But some of these things that are different about me make me really good at things like art and music and drama. And everybody in my house brings me things when they need to be fixed. I’m a great swimmer and golfer. And I’m learning photography as a hobby, and I can usually think of a solution to problems that’s different from what everyone else comes up with – and I fell good about that. I’m inquisitive too, and I want to know how everything works.

But yeah, I know I’m in trouble a lot. You’re probably thinking about the bus conduct report I got last week. But how was I to know when the bus driver said, “Hit the seat!” that she meant for me to sit down. Instead, I whacked the seat with my lunch kit and tore the upholstery and she got mad! Why don’t adults say what they mean?

Another thing about me is, what I’d really like to do is to play sports, but it seems like I’m always doing something wrong in football practice. When the coach calls us into the muddle (seems like that to me!), I try to concentrate but my auditory mis-perception problem gets in the way, and I hear what he says, but I just don’t understand what he means. My dad says too, that I can remember some things like an elephant, but that my short term memory is not so good, so I forget the plays. Then when I get on the field and run right instead of left, well.

But I always have too much homework to play football anyway, so I thought I would try band, and I could practice at night after I got my homework done. Boy, I’ve got my problems there too, though. The director tells me I must look at him and if I do, I lose my place on the music, and all the lines and spaces and notes run together and I’m just lost. And the rhythm! I know I couldn’t hear accent in words, but I didn’t know that I would also have trouble with the strong and weak beats in music!

Well it may not matter much, because I don’t want to be a football star of a musician when I grow up, anyway. I want to be a veterinarian – or maybe a surgeon like my mother’s brother. Maybe I can make it, because Mom said my uncle couldn’t have made it through medical school without a reader. I told Mom I couldn’t believe they have basal readers even in medical school.! (Those things will haunt me all my life, I guess!) She said that wasn’t what she meant -just like the bus driver!

Well anyway, my parents say it was the luckiest day of our lives when we moved to this school and I got put in classes with teachers who try to understand and work with me. They said kids like me used to drop out of school – but, then those kids didn’t have teachers like you!

I’ve got to get out of here. It’s 5:30 already and dinner’s at 6:00. Yikes! That’s not 5:30 – it’s 6:25! Oh, no. I’m late again! Mom says I have NO sense of time!

Well thanks again. See you in class tomorrow. I’ll be the one rummaging through my backpack trying to find my pencil and paper. So now for long!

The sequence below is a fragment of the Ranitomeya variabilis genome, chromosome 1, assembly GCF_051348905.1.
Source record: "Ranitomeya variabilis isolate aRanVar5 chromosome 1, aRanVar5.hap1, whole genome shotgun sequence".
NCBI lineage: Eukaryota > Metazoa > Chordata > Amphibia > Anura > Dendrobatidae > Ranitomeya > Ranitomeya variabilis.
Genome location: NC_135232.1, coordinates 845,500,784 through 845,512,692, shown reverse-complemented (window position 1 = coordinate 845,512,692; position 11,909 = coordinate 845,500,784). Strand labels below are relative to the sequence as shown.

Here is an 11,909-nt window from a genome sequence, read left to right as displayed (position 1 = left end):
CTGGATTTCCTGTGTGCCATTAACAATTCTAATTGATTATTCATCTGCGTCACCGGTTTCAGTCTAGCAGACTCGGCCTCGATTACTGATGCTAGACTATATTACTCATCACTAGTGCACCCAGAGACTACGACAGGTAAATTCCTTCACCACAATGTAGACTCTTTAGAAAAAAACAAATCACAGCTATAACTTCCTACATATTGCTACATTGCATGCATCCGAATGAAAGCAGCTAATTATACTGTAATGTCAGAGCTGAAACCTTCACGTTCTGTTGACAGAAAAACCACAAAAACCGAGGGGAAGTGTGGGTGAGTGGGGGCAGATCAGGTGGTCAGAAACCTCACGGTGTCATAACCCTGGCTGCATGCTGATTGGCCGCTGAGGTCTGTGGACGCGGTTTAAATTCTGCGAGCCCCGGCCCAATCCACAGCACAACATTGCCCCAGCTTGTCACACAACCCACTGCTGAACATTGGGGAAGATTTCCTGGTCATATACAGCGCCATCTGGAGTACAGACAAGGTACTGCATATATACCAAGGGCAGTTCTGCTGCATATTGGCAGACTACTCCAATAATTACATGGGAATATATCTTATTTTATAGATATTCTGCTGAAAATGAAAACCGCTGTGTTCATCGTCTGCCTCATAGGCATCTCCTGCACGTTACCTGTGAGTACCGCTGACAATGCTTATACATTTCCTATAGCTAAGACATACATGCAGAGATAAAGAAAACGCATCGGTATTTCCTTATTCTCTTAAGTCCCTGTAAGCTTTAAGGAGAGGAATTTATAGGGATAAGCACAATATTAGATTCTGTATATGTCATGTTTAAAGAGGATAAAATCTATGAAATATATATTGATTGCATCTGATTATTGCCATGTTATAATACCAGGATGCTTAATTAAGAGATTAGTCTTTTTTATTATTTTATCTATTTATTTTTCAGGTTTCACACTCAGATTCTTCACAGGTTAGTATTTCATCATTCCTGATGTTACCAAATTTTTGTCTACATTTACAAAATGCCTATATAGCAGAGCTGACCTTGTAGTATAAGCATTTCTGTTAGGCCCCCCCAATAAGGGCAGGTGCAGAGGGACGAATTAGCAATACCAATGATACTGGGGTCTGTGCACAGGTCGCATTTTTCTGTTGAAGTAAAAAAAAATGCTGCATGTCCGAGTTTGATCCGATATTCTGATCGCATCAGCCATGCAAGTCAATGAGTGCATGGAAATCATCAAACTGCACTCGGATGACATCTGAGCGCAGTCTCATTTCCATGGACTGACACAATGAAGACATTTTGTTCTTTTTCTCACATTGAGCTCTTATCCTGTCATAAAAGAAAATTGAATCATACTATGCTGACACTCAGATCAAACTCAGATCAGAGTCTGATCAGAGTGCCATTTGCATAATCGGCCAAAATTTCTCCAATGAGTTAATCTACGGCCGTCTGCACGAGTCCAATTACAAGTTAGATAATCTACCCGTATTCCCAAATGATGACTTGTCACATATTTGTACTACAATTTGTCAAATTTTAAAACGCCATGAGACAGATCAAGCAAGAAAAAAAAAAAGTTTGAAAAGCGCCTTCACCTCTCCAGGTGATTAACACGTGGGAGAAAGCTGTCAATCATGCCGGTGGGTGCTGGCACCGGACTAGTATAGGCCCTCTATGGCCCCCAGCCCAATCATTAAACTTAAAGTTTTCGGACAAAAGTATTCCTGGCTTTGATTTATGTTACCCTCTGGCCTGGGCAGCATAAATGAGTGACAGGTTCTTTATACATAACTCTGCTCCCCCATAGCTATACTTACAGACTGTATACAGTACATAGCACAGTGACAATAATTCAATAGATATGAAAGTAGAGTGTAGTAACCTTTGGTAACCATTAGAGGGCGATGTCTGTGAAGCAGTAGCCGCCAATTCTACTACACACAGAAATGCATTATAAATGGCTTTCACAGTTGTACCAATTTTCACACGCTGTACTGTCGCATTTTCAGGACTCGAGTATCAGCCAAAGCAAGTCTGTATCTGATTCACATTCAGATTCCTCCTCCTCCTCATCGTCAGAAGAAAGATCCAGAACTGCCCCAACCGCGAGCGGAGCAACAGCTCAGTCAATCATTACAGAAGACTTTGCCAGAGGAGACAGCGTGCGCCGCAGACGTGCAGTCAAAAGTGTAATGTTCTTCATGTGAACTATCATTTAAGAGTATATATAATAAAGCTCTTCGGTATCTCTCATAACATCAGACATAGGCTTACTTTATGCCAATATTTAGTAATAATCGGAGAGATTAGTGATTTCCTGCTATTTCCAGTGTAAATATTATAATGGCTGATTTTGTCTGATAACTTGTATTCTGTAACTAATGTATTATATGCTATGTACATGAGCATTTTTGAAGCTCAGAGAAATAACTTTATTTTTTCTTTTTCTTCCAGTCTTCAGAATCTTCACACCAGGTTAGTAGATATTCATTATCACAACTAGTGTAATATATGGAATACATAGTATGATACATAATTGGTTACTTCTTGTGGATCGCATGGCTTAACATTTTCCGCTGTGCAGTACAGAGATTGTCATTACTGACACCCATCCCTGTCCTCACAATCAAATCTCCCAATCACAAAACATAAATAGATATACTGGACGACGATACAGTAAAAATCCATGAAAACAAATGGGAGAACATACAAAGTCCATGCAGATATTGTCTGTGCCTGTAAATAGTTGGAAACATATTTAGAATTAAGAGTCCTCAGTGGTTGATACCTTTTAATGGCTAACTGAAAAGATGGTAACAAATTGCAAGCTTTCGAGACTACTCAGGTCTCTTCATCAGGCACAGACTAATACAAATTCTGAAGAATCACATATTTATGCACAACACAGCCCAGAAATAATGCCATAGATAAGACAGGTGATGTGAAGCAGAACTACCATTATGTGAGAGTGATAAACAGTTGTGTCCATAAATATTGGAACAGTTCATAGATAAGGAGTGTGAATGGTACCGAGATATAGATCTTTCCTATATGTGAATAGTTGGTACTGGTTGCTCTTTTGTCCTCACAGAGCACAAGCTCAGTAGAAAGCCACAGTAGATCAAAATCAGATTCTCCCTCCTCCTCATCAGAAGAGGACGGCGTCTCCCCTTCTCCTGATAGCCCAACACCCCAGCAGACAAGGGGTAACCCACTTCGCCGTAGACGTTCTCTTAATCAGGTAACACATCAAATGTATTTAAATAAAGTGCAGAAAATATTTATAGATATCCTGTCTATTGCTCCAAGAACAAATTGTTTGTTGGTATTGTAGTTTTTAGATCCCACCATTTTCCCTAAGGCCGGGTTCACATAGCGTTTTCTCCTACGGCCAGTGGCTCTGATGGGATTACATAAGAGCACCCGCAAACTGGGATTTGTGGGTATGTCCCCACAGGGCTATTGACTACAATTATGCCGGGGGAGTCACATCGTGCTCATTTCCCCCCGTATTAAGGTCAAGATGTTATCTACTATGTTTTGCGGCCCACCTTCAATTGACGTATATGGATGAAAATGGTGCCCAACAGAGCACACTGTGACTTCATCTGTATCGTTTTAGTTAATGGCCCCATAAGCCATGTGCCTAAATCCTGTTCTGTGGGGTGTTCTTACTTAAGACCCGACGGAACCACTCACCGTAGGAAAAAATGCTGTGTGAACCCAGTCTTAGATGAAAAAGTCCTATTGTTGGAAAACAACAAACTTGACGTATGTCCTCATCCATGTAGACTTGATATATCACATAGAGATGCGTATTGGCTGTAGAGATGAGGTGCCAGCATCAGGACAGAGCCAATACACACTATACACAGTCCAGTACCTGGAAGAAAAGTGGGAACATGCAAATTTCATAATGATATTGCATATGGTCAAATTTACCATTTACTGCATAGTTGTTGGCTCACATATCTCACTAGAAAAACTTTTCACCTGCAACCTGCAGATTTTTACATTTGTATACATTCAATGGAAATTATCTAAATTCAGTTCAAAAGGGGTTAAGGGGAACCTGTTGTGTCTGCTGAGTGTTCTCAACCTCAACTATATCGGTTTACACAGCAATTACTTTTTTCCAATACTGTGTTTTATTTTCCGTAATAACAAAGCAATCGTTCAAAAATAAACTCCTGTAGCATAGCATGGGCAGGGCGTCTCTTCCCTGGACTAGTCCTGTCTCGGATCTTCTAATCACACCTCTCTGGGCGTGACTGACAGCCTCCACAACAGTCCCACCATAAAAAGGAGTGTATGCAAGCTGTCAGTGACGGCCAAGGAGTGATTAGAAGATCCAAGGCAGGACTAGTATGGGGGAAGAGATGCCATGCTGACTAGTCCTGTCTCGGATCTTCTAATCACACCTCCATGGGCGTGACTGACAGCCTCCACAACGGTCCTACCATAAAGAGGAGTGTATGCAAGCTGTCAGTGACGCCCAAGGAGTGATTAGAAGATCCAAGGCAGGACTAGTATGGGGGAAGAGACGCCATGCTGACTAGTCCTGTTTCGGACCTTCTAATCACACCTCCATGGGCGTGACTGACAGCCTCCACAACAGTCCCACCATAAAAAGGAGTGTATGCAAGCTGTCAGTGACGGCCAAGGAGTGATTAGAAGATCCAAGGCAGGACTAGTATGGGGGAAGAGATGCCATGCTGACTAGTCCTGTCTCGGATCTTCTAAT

Jo Polk 10/1/87

Copyright (c) Jo Polk – All rights reserved.

Regarding Dysgraphia: (personal note)

My whole learning process is oriented toward hearing, not seeing. It was how I coped with this disability. I never even knew I had it. I just knew, it was hard to learn subjects like math, which is all visual. I had to tape lectures in college and listen to them again. Trying for copious notes just didn’t work. It is probably why my eye/hand co-ordination is so poor, and why I do very poorly at video games. I grew up feeling like I was a clumsy”“klutz” and never knew why. I was never good at sports,never good at art, drawing, or so on. Cursive writing is impossible for me. It’s why I print, and use block letters, to this very day. Stroke by stroke, I form each letter.

I discovered this, when I was doing volunteer work at the Orton Dyslexia Society, in the San Fernando Valley. (They have an excellent chapter in San Diego!) I wanted to better understand some of the other kids I meet, who have learning disabilities, as well as myself.

Dysgraphia, like Dyslexia, is covered under the American’s with Disabilities Act (ADA). If I ever return to school, I will be provided with a note taker, at no cost. Early diagnosis, is important. I went most of my life, thinking that I was ”“different!” I was! But now, I know why. Note that the official diagnosis (for me) was made by a Psychiatrist.

There is solace in numbers. CS Lewis said this: ”“Perhaps the most liberating words ever spoken in any language are these:You too? I thought I was the only one!”

And so it goes –

Wayno Guerrini
September 10, 2000

I was diagnosed with Asperger Syndrome, in August, 2008.

This is especially poignant:


Cases of dysgraphia in adults generally occur after some neurological trauma. Dysgraphia may also be diagnosed in a person with Tourette syndrome, ADHD or an autism spectrum disorder such as Asperger syndrome.

This explains a lot of my childhood struggles.

Dust vs Dirt

Dust vs Dirt